I know everything in every generation is subject to change. So it comes as no surprise that all the well known apples have disappeared from the market place. In most of these cases, the changes have been good.
Instead of the once dominant red delicious apple, we have become great fans of the Frugi, Jonagold, the Granny Smith, Galas, the Pink Lady, and the newest craze the Honey Crisp. The only problem is that apples that sold at 50 to 99 cents a pound are now being offered at prices that are twice as high - or more.
However, that is not what I'm going to write about today.
The peach scene has been troubling me for a number of years. It has been so difficult to get a good tasting peach. One that you know at once that you have eaten a real peach.
You may also have noticed that most of the shipped peaches with a more reddish color are the clingstone varieties and a major portion of them are shipped from California. I have no quarrel with that, but I really don't feel as if I've eaten or enjoyed a real honest to goodness peach in a number of years.
So let me bring you back to what I remember. First of all, the peach varieties are all firmed up. The older delicate tasting varieties have all disappeared. Even our local grocers have fallen into that trap. It is so easy to change.
The seed opportunities are right there before you. The varieties that are offered have all the required essentials for a good commercial harvest. They have good color, are long keeping meaning good shelf life, and look beautiful. As far as taste and flavor go, that is last on their list of requirements. I don't understand that. But that is the way it works.
We are in a Haven market place. Red Haven, a variety of yesteryear still is as popular as ever. The problem with the Red Haven is that they have firm flesh, so you don't get that true peach flavor. We used to get a number of Haven varieties from Benton Harbor, Michigan which was the autumn place for a number of Michigan peach farmers. Now if you want to talk about true peach flavor, nothing could come close to those peaches. They had the color, the sweetness, and the peach juices that made these peaches so popular. They took over the market in their day and were considered the best of the best.
They were a great product for the consumer, but because of their skin and the peach juices that flowed through their body, they were highly perishable.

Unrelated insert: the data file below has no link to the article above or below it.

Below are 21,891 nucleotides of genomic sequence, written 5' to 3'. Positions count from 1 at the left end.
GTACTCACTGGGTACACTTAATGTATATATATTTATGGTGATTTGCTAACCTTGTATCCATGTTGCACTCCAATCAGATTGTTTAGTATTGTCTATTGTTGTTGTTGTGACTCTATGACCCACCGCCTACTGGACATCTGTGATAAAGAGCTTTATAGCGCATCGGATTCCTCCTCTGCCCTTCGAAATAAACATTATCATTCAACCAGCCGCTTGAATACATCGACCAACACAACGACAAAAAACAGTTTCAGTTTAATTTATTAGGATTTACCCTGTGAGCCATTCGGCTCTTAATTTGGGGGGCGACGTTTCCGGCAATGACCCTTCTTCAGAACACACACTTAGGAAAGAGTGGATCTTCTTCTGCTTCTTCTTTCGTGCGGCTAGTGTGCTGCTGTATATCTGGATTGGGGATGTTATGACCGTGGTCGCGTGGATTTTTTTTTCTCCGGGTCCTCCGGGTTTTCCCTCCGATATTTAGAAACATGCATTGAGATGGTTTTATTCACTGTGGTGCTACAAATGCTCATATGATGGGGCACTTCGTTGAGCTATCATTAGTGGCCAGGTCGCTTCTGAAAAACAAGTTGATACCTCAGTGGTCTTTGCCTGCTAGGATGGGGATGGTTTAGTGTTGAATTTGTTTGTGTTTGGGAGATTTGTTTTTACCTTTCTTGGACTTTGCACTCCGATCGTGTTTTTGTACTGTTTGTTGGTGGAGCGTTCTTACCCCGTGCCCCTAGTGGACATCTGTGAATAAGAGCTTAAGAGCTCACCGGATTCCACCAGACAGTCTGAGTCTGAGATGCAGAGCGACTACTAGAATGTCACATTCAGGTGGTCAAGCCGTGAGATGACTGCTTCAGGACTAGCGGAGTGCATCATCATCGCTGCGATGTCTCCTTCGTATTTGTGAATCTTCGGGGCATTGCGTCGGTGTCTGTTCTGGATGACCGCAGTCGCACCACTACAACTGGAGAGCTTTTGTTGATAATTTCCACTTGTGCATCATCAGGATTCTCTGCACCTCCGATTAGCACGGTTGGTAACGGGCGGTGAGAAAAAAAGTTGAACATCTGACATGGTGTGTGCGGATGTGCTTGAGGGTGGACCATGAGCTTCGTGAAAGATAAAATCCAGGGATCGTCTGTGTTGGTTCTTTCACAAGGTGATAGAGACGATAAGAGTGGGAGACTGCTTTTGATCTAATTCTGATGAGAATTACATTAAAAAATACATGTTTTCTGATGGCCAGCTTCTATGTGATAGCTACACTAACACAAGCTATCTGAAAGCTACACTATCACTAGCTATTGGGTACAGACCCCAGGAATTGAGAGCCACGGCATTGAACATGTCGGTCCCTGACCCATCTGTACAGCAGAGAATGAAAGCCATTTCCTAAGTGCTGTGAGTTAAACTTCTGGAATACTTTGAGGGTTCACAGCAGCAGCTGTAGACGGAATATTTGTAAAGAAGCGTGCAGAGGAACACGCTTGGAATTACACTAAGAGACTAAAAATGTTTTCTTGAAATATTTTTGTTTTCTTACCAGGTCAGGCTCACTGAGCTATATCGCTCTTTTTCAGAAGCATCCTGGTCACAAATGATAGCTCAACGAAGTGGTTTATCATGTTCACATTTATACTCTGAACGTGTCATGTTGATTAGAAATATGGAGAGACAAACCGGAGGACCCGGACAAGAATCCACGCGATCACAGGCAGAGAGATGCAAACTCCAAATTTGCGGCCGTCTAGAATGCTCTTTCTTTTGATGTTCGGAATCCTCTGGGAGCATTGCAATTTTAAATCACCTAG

Supermarkets can't survive on ripe products like that. They need good keepers, something that would last for a week. That's why you only see hard fruit in a supermarket.
If the product can't last for a week or more, you won't see it in any supermarket. Let's look at Honeydews as an example. There wasn't one week this year, the summer of 2013, when you could purchase ripe Honeydews. Cantaloupes fared a bit better because they ripen past harvest. Honeydews do not ripen once they are picked, neither do watermelons.
So, with all these changes the once wonderful taste of South Carolina peaches has left us. I don't know why or wherefore South Carolina used to ship a superb peach layer packed in two sections. They would equal the taste of the best from anywhere. They were so flavorful and sweet that I would send them out as gifts. Somehow they have disappeared.
California will mourn about this. They are sure to say, "What about our peaches? Don't they have all the flavor and peach requirements you write about?"
Yes, they did have that special taste when they started out, but then you did something to them to make them keep longer. Now, they are just another variety. They keep longer, but they don't have the flavor they started out with.
I can remember the peach cooperative outside of Sandusky, Ohio. They grew a yellow peach called the Elberta. Talk about peach flavor, it couldn't be beat! They shipped their peaches in bushel baskets all over the country. I have to admit they were not the greatest looking peach, but they were freestone. So give them a high mark for that!
Now, if you want to talk about peaches that will knock you out, let me tell you about the fruit that was produced by Blackmore Farms at Blackmore Beach in Painesville, Ohio in 1950. These were the Hale variety, a full colored, reddish-yellow peach growing to 3 inches with every requirement for whatever you expected. I loved seeing them come in on boards that separated them so every peach would be protected.
The market people would stand in line just to get a few baskets of them for their best customers. I have to tell you, I stood in line as well. These peaches were like a dream. Every one of them shining and true, ripened to the perfect degree. I'll never see anything like it again. Those were the peach days.
Last but not least, Canadian peaches have no match. I first tasted them at a peach festival in Canada when I visited the area for a weekend of theatre. A number of years later, they began to ship to the Cleveland market. The quality was so good and the sweetness they brought with it made them an exceptional product. They would sell out immediately. No one could keep them in the store.
Alas, they are gone! Canadian tariffs eliminated them. So, once again, we are at the end of the peach trail.
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